Conjoint might also find that the size of the grille or alternatives to it can overcome even hard core “grille” loving consumers. Also worth consideration that preferences will change over time. For example, it isn’t hard to imagine that early automobiles (horseless carriages as they were called originally) had a place to hold a buggy whip (common on horse drawn carriages), but over time, consumers determined they were not necessary (or perhaps that is how the cup holder was born :)).
 
In short, conjoint is a critical tool to insure that new technologies have a chance to take hold. 
 
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Brand PerceptionsIs the Mini Cooper seen as an environmentally friendly car? What about Tesla as a luxury car? The traditional approach to understanding these questions is to conduct a survey among Mini and Tesla buyers (and perhaps non-buyers too, if budget allows). Such studies have been conducted for decades and often involve ratings of multiple attributes and brands. While certainly feasible, they can be expensive, time consuming and can get outdated over time. Is there a better way to get at attribute perceptions of brands that can be fast, economical and automated?

Aron Culotta and Jennifer Cutler describe such an approach in a recent issue of the INFORMS journal Marketing Science, and it involves the use of social media data – Twitter, in this case. Their method is novel because it does not use conventional (if one can use that term here) approaches to mining textual data, such as sentiment analysis or associative analysis. Sentiment analysis (social media monitoring) provides reports on positive and negative sentiments expressed online about a brand. In associative analysis, clustering and semantic networks are used to discover how product features or brands are perceptually clustered by consumers, often using data from online forums.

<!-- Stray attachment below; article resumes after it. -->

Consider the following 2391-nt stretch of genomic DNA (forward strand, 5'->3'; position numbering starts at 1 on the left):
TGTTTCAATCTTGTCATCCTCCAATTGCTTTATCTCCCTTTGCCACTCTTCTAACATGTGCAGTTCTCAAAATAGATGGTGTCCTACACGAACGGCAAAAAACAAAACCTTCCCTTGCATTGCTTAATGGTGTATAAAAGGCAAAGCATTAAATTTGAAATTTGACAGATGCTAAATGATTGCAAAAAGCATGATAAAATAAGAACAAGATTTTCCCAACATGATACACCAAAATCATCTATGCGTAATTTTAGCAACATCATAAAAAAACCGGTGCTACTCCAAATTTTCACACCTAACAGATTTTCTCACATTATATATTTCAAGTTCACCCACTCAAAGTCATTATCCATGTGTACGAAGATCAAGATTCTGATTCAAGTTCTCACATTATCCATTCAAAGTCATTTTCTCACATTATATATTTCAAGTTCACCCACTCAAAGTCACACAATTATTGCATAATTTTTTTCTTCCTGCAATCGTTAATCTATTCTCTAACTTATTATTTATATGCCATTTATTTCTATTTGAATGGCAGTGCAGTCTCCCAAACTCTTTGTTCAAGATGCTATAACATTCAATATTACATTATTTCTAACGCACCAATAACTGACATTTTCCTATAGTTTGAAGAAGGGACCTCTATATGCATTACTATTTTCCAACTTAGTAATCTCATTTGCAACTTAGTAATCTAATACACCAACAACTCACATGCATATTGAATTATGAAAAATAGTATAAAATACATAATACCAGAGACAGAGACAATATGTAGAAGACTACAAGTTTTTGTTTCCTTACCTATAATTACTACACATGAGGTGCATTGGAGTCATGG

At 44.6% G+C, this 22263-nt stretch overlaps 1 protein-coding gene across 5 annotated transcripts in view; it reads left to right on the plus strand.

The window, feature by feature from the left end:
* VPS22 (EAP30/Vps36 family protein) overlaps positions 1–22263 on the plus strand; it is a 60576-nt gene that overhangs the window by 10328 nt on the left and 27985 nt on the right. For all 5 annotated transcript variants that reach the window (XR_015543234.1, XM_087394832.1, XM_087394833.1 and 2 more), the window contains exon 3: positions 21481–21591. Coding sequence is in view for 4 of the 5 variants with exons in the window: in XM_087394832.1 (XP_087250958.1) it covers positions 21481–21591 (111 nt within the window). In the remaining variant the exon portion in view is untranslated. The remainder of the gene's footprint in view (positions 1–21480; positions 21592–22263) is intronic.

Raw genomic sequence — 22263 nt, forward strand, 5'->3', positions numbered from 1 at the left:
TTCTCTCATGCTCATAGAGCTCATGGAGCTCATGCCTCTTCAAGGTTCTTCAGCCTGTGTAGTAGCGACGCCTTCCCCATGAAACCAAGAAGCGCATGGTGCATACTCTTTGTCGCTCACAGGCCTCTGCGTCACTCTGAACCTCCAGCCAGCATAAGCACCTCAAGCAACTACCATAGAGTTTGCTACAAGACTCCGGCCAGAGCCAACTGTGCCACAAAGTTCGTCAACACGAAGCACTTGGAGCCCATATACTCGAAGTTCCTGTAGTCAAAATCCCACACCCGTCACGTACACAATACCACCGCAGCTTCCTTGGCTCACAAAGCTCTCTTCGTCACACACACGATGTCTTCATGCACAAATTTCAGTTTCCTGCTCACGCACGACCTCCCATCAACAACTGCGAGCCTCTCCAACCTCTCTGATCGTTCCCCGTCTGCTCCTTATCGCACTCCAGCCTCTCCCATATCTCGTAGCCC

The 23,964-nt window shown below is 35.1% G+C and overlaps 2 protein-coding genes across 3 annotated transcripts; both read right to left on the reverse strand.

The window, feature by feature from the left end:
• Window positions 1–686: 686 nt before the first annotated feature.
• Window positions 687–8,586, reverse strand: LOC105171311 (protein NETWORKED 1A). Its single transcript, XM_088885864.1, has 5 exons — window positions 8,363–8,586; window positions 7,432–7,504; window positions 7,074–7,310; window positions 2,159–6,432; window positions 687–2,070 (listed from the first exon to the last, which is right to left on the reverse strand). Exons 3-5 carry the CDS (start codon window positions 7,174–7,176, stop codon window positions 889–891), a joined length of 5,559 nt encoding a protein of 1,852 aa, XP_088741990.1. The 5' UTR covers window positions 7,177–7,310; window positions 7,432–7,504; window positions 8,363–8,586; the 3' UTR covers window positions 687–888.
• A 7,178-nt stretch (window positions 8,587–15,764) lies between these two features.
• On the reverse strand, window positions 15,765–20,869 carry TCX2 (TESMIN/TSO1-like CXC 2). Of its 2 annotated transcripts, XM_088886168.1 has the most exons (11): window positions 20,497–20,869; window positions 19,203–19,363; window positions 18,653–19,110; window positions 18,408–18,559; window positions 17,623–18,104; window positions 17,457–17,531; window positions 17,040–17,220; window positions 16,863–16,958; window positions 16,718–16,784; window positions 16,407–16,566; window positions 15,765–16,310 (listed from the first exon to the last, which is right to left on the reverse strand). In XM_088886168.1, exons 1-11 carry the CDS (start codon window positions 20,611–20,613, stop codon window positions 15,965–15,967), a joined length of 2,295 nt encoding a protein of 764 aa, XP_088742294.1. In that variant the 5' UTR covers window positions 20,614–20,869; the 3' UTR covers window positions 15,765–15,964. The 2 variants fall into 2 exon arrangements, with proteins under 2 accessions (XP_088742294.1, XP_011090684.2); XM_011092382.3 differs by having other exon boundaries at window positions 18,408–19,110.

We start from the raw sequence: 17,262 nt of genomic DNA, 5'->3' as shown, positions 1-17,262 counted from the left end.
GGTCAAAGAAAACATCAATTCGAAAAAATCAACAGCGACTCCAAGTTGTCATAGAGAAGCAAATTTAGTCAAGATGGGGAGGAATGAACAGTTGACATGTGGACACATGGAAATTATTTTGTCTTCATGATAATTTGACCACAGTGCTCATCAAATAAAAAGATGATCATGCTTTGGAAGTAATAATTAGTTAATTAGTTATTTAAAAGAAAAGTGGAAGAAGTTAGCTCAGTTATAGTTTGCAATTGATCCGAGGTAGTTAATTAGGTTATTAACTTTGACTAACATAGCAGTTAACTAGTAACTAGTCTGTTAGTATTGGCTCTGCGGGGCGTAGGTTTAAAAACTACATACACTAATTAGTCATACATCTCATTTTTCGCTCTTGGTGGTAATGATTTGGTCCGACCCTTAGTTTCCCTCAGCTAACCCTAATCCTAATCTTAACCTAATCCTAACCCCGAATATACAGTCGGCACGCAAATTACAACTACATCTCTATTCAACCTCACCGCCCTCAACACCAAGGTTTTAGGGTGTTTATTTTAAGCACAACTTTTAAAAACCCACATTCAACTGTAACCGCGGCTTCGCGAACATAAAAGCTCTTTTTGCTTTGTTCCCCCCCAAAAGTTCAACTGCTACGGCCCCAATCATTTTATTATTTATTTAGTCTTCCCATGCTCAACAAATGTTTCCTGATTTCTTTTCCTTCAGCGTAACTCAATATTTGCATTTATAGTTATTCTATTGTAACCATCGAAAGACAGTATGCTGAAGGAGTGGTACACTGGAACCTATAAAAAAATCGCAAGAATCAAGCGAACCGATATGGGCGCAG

Breaking away from these approaches the authors use an innovative method to understand brand perceptions from online data. The key insight (drawn from well-established social science findings) is that proximity in a social network can be indicative of similarity. That is, understanding how closely brands are connected to exemplar organizations of certain attributes, it is possible to devise an affinity score that shows how highly a brand scores on a specific attribute. For example, when a Twitter user follows both Smart Car and Greenpeace, it likely indicates that Smart Car is seen as eco-friendly by that person. This does not have to be true for every such user, but at “big data” levels there is likely to be a strong enough association to extract signal from the noise.   

What is unique about this approach to using social media data, is that it does not really depend on what people say online (as other approaches do). It only relies on who is following a brand while also following another (exemplar) organization. The strength of the social connection becomes a signal of the brand’s strength on a specific attribute. “Using social connections rather than text allows marketers to capture information from the silent majority of brand fans, who consume rather than create content,” says Jennifer Cutler, who teaches marketing at the Kellogg School of Management in Northwestern University.

Sounds great in theory, right? But how can we be sure that it produces meaningful results? By validating it with the trusted survey data that has been used for decades. When tested across 200+ brands in four sectors (Apparel, Cars, Food & Beverage, Personal Care) and three perceptual attributes (Eco-friendliness, Luxury, Nutrition), an average correlation of 0.72 shows that social connections can provide very good information on how brands are perceived. Unlike with survey data, this approach can be run continuously, at low cost with results being spit out in real time. And there is another advantage. “The use of social networks rather than text opens the door to measuring dimensions of brand image that are rarely discussed by consumers in online spaces,” says Professor Cutler.